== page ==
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Distressed hummingbirds prompt warning to clean feeders in hot weather

Backyard feeders need frequent cleaning to prevent breeding infections that can be fatal to the tiny birds

A North Vancouver woman is urging backyard birdwatchers to keep their hummingbird feeders clean after recently coming across two hummingbirds that appeared to be showing telltale signs of fungal infection.

Anna Cho lives in an apartment on East 12th Street, near Lions Gate Hospital.

She usually has a hummingbird feeder out on her balcony to attract the Anna’s hummingbirds that are year-round residents in the Metro Vancouver areas, along with the rufous hummingbirds that migrate to the area in summer.

“We usually keep it out all year,” she said – being careful to change the feeder and thoroughly clean it every three days.

Hummingbird showed signs of infection

Recently, Cho said she became concerned when she saw one of her regular hummingbird visitors showing signs of what looked like a fungal infection.

The hummingbird’s tongue was hanging out, she said, and the bird appeared weak, flying slowly and heavily, in contrast to the tiny bird’s characteristic quick helicopter-like movements. Eventually the hummingbird ended up sitting on a nearby tree and appeared extremely lethargic. “It wouldn’t move,” she said. “I haven’t seen it since.”

Since then, Cho said she’s seen one other hummingbird with similar symptoms.

Cho said she’s no bird expert, but with a background in biology, is aware that hummingbirds can catch a fungal infection if feeders aren’t adequately cleaned.

“It made me worry,” she said.

Dirty feeders can breed problems for birds

Kimberly Stephens, hospital manager with the B.C. Wildlife Rescue Association of B.C., said hummingbirds can contract a fungal infection if feeders aren’t cleaned properly.

Sugar water that’s left out too long in the heat is the perfect breeding ground for problems, she said.

Typically, the infection causes a hummingbird’s tongue to swell, so it can’t be retracted. Often the tiny birds will appear uncharacteristically lethargic, she added, and might be observed spending more time than usual on the ground. The swollen tongue means the bird won’t be able to eat, Stephens added, and will result in the hummingbird starving to death.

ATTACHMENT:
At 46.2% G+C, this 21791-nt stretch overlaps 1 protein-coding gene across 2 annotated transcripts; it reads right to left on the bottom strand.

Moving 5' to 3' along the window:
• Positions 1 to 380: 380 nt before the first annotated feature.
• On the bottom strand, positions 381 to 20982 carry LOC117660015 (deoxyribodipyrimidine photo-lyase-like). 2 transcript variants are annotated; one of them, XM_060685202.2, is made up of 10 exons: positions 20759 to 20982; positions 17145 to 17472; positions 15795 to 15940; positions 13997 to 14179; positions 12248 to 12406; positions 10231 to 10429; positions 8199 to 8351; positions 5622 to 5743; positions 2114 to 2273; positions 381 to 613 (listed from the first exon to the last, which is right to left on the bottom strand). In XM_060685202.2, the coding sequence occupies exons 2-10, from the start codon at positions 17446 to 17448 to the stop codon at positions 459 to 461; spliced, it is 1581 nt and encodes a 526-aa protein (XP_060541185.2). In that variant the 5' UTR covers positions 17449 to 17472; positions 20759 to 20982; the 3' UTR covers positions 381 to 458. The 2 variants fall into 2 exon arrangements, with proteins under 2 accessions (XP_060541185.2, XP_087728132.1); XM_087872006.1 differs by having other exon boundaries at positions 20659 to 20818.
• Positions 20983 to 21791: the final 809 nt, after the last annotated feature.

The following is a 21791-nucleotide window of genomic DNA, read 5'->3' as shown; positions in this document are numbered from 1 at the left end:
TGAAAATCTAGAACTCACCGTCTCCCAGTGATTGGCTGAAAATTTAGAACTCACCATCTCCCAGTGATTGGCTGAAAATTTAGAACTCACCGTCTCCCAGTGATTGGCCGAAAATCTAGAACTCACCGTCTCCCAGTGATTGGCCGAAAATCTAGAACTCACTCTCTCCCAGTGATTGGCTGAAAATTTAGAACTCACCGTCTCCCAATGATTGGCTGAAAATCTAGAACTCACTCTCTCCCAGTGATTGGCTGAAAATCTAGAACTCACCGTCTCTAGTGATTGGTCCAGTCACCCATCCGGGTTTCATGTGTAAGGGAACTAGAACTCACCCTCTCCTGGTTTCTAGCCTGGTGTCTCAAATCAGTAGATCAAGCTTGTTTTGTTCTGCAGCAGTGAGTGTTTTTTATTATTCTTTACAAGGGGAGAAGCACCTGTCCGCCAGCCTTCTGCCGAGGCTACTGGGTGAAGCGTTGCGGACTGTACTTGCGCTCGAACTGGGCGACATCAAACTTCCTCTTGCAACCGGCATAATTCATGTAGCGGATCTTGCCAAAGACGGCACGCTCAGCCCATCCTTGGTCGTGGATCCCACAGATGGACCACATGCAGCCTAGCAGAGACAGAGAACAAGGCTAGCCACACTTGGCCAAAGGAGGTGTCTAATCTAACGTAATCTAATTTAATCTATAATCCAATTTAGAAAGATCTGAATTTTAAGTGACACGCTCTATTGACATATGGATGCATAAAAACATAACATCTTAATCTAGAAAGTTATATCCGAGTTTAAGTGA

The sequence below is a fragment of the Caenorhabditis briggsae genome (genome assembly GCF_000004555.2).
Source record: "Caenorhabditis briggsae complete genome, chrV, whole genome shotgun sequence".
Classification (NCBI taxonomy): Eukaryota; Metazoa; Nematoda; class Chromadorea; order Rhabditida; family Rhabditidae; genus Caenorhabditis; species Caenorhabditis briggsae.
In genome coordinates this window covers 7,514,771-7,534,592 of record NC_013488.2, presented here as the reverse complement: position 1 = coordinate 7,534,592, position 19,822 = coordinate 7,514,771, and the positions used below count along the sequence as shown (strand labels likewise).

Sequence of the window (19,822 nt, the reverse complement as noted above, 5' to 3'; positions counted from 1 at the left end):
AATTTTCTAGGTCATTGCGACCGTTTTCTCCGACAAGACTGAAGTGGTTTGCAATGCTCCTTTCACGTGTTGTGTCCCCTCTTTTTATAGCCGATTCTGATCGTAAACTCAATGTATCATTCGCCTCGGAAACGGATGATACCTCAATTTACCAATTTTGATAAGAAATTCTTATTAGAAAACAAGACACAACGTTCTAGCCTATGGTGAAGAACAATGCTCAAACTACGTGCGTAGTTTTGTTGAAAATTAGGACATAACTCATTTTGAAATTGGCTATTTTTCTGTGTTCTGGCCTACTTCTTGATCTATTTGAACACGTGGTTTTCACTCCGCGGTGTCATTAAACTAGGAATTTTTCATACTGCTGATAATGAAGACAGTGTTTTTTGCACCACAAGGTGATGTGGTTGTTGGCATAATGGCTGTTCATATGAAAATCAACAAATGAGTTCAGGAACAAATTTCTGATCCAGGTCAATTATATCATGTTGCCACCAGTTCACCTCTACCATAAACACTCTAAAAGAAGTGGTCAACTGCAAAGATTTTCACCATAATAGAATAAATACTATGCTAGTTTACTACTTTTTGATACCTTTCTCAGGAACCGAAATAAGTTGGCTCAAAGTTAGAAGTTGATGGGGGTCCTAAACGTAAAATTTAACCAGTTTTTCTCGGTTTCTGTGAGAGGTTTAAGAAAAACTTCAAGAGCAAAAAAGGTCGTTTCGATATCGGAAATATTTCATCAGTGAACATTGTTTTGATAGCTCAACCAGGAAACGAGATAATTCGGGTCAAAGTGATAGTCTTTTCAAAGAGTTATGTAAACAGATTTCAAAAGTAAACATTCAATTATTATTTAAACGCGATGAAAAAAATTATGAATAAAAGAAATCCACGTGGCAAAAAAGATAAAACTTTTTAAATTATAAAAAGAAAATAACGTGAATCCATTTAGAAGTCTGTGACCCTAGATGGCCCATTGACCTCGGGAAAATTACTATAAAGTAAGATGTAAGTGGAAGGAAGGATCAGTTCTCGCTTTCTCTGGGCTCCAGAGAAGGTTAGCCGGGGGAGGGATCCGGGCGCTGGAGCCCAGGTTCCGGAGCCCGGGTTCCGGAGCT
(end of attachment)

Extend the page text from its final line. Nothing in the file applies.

The wildlife rescue organization recommends that feeders be cleaned every three to five days – more often in hot weather – including a thorough rinse with hot water and scrubbing with a bottle brush. Once a month, a feeder should also be washed with a 10 per cent bleach solution and left to dry, said Stephens.

Plain sugar solution recommended

As for what goes into the feeder, a solution of one-part white sugar to four parts water is ideal. Don’t use honey or brown sugar or any other sugar substitute, said Stephens, as they can be much more susceptible to bacterial and fungal infections. Solutions with too much sugar can also be harmful to the hummingbirds, which also eat insects as part of their diet to provide protein.

“They can overload on that sugar water,” she said. Red dye isn’t necessary to attract the hummingbirds. Planting native plants can also be beneficial.

If someone spots a hummingbird with obvious signs of fungal infection, they should call the wildlife rescue association’s hotline, said Stephens, and get instructions on how to safely transport the bird to the rescue centre. In some cases, volunteers can come and get the bird. If a hummingbird is treated with anti-fungal medication early enough, it can recover, said Stephens. But a tiny bird with that type of infection is unlikely to make it on its own.

Cho said she wonders if hummingbird feeders left behind at a nearby apartment building on East 12th, where residents were forced to flee from a fire, might be behind the recent infections, although that’s pure speculation.

Hot weather cause for extra vigilance

Meanwhile, she’s hoping to get the word out to locals to make sure their hummingbird feeders are properly cleaned – especially in the hot weather.

Typically, hummingbirds are much more reliant on feeders during colder winter months and into the early part of spring, when young hummingbirds typically hatch in February.

Most backyard feeders are less likely to see as much activity in summer, when hummingbirds have many other natural sources of nectar available.